In a week of news dominated by the act of domestic terror at the Boston Marathon, another tragic event struck our nation that received comparatively little press. I am referring to the explosion at the West Fertilizer Company plant in West, Tex, which killed 10 firefighters and at least 4 civilians:
“In the moments after a fire broke out at a fertilizer plant here last week, some of the volunteer firefighters and other first responders who rushed to the scene appeared to have known that there were tons of dangerously combustible ammonium nitrate inside, but others did not”
“The uncertainty over who was aware of the chemical at the plant and who was not, both at the site and in Washington, illustrates the patchwork regulatory world the plant operated in and the ways in which it slipped through bureaucratic cracks at the federal, state and local levels.
One week after the blast, investigators were still not sure how much ammonium nitrate was stored there, whether it had been stored properly and which agencies had been informed about it — even though a host of federal, state and local officials were responsible for regulating and monitoring the plant’s operations and products.”
“Many safety decisions — including moves in recent years to build homes, schools and a nursing home not far from the decades-old plant — were left to local officials who often did not have the expertise to assess the dangers. And the gaps in the oversight of the plant and a paper trail of records have left the essential question of how and why the ammonium nitrate ignited a mystery.
The explosion was so powerful it leveled homes and left a crater 93 feet wide and 10 feet deep. Judging by the size of the crater and the extent of the damage — pieces of twisted metal landed in distant pastures, and ceiling tiles and lights shook loose in buildings two miles away — the explosion was more powerful than the Oklahoma City bombing, experts said.”
When a tragedy like this occurs, it is natural to ask ourselves “could this event, and the pain and suffering it has caused, have been avoided?” It seems pretty clear, from the evidence surrounding the explosion and the policies in place that it could have been.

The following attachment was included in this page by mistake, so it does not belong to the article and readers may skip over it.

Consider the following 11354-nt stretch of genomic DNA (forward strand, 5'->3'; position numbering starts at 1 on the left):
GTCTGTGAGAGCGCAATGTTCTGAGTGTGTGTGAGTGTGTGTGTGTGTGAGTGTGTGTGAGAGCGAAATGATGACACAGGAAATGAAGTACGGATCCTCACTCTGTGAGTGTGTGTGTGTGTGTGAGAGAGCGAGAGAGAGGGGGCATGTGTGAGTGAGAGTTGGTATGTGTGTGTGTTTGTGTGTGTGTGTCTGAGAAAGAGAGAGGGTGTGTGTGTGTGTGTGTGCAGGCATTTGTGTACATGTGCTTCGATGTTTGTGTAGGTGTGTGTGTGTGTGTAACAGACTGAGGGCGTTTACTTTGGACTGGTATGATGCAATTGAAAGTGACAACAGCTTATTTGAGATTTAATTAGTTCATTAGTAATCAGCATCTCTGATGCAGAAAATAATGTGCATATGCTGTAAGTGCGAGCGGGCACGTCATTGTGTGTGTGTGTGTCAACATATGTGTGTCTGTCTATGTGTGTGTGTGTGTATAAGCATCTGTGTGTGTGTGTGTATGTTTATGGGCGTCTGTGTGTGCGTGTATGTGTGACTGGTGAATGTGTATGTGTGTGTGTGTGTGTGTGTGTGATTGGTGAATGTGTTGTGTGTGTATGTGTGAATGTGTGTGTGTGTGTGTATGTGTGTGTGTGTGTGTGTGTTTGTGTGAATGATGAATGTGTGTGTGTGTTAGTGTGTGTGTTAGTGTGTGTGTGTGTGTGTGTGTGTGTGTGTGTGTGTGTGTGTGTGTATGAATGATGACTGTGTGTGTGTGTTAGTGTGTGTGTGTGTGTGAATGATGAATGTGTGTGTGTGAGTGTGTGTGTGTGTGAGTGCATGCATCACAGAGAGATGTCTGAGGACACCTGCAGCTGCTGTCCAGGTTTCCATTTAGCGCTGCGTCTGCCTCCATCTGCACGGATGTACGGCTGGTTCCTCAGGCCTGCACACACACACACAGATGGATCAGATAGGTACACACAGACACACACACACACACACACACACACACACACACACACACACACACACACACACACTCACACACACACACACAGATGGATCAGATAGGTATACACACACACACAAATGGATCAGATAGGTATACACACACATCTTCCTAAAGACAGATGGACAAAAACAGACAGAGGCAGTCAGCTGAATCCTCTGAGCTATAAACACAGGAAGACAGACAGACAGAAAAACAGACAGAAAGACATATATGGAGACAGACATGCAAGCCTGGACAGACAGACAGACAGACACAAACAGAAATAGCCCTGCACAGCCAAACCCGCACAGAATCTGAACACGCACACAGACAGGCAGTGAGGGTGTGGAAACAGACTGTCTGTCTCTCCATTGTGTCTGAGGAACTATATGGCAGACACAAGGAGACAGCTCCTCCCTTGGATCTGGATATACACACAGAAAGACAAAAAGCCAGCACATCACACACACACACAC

It is fairly obvious that the explosion was caused by the presence of this chemical, which was not produced at the plant but merely sold there. In an attempt to make extra money selling a potentially dangerous chemical, countless lives were put in danger, ultimately resulting in 14 deaths.
“The blast crater is in the part of the plant where the ammonium nitrate was stored, the official said, though investigators do not yet know exactly how much of it was there at the time or how the storage bins were configured.”
It is evident that there were oversights at the local, state, and federal level which allowed for this event to unfold.
“Under the Emergency Planning and Community Right-to-Know Act, the plant is required to send an annual report detailing the hazardous chemicals it keeps on site to three state and local groups — the Texas Department of State Health Services, the local fire department and a group of county emergency officials known as the Local Emergency Planning Committee.“
“After the Sept. 11 attacks, Congress passed a law requiring plants that use or store explosives or high-risk chemicals to file reports with the Homeland Security Department so it can increase security at such facilities. That requirement includes any plant with more than 400 pounds of ammonium nitrate, but a Homeland Security official said that West Fertilizer had not filed such a report, even though it had 1,350 times that amount. The plant is not on the department’s list of 4,000 facilities with high-risk chemicals, and one official said it might have been placed on that list if it had filed a report.“
West Fertilizer Company, which operates the plant, has a decades-long rap-sheet of compliance problems with Texas environmental rules, and has not been inspected by federal regulators in since 1985:
“The plant was last inspected by OSHA in 1985. At the time, according to records obtained by the Associated Press, OSHA cited the plant for improper storage of anhydrous ammonia and fined it $30; OSHA could have imposed a fine of as much as $1,000. OSHA also cited the plant for violations of respiratory protection standards, but did not issue fines.”
A fine of $30 dollars, 28 years ago, hardly seems like much of a deterrent. A recent report suggests that damage caused by the plant will exceed $100 million dollars.
The question now is going forward, who should be held responsible for this preventable tragedy so that future tragedies can be prevented?
There is certainly a strong case to be made against regulators at the local, state, and federal level, as well as the owners of the West Fertilizer Company Plant.
A number of lawsuits have already been filed against Adair Grain Inc., which owns the plant, of negligence which led to the explosion. It can only be assumed that as more facts present themselves, more suits will be filed.
Should any government regulators, whose negligence allowed this tragedy to take place, be held accountable? What about local elected officials who allowed schools and hospitals to be built so close to a potentially dangerous site? In what ways will those who are held accountable be charged? Will it be merely financial compensation, or will someone be held accountable for the human suffering caused by the explosion?
Sound off people; a tragedy like this could happen anywhere without competent regulatory oversight.